Will you go to Dreamworld knowing what we now know?
IT WAS a word that incited pure joy for Queensland kids growing up in the '80s and '90s: Dreamworld.
At the end of the day, driving up the highway, sunburnt, over-sugared and queasy from too many turns on the Gravitron, you would beg your parents to commit to an imminent return.
It was a place of unbridled excitement, adventure and happiness.
Until October 25, 2016, when Roozi Araghi, Luke Dorsett, Kate Goodchild and Cindy Low were killed on the Thunder River Rapids ride.
The nation's hearts broke for these young souls and their families, many who watched the unfathomable deaths unfold before them, unable to help.
And yet, the crowds still returned to Dreamworld.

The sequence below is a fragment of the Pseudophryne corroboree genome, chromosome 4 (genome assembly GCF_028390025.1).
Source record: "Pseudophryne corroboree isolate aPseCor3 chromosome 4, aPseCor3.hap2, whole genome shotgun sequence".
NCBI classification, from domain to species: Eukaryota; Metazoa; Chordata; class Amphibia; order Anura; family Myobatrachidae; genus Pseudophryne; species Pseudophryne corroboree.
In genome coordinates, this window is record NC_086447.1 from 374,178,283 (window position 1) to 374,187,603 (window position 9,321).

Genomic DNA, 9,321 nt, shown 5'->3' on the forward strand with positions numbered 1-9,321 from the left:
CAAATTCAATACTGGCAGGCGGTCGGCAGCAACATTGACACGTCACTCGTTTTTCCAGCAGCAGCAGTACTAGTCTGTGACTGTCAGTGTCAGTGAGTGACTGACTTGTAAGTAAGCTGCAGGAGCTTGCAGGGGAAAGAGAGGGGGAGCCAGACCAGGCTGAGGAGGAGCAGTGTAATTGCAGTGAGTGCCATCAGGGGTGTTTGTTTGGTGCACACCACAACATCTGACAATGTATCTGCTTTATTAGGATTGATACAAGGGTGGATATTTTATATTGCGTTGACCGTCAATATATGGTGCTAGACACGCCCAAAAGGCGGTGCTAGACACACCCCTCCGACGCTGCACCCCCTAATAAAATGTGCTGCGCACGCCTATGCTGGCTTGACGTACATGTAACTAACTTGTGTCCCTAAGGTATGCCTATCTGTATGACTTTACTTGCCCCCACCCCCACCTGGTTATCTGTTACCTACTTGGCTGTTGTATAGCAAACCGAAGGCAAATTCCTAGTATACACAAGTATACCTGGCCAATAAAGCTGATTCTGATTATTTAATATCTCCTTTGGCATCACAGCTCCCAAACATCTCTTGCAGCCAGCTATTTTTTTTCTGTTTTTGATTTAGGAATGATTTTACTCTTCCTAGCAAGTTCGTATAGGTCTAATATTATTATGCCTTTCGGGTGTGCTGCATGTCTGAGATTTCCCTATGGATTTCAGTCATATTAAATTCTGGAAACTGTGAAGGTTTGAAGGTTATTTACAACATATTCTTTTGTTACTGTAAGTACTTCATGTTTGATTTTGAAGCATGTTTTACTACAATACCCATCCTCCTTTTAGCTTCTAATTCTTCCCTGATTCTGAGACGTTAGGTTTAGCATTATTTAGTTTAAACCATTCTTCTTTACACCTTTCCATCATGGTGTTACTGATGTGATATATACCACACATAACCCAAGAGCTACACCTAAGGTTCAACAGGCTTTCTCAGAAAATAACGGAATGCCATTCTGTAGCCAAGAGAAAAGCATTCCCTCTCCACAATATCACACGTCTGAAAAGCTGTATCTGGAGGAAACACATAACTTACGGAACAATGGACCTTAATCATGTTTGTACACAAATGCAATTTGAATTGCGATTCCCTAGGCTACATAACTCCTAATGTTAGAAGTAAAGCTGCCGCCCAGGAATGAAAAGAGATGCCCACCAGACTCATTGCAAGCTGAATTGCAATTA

The tradition of glee continued. Carloads of excited kids still piled up the red steps.
It was just a terrible accident, they thought, before rushing on with their day of fun.
But this was not some fluke tragedy.
Four people were killed due to "total and systemic failures" coroner James McDougall said as he handed down the inquest findings yesterday.
"There was no evidence that Dreamworld ever conducted a proper engineering risk assessment on the ride during it's 30 years of commission," he added.
The fact that more people have not died at Dreamworld over the years was simply "good luck".
Dreamworld failed the families of the dead _ and failed us all.
As we were flung around shrieking in delight, any of us could have been killed due to a complete and utter disregard for safety.
Those deaths should never have happened.
Knowing this, how can we possibly share our childhood memories with our own children?
How could anyone let their loved ones on a theme park ride again?
Dreamworld is no longer a word of joy. It will forever be soaked with the blood of those innocent victims and with our tears.
Lucy Carne is editor of Rendezview.com.au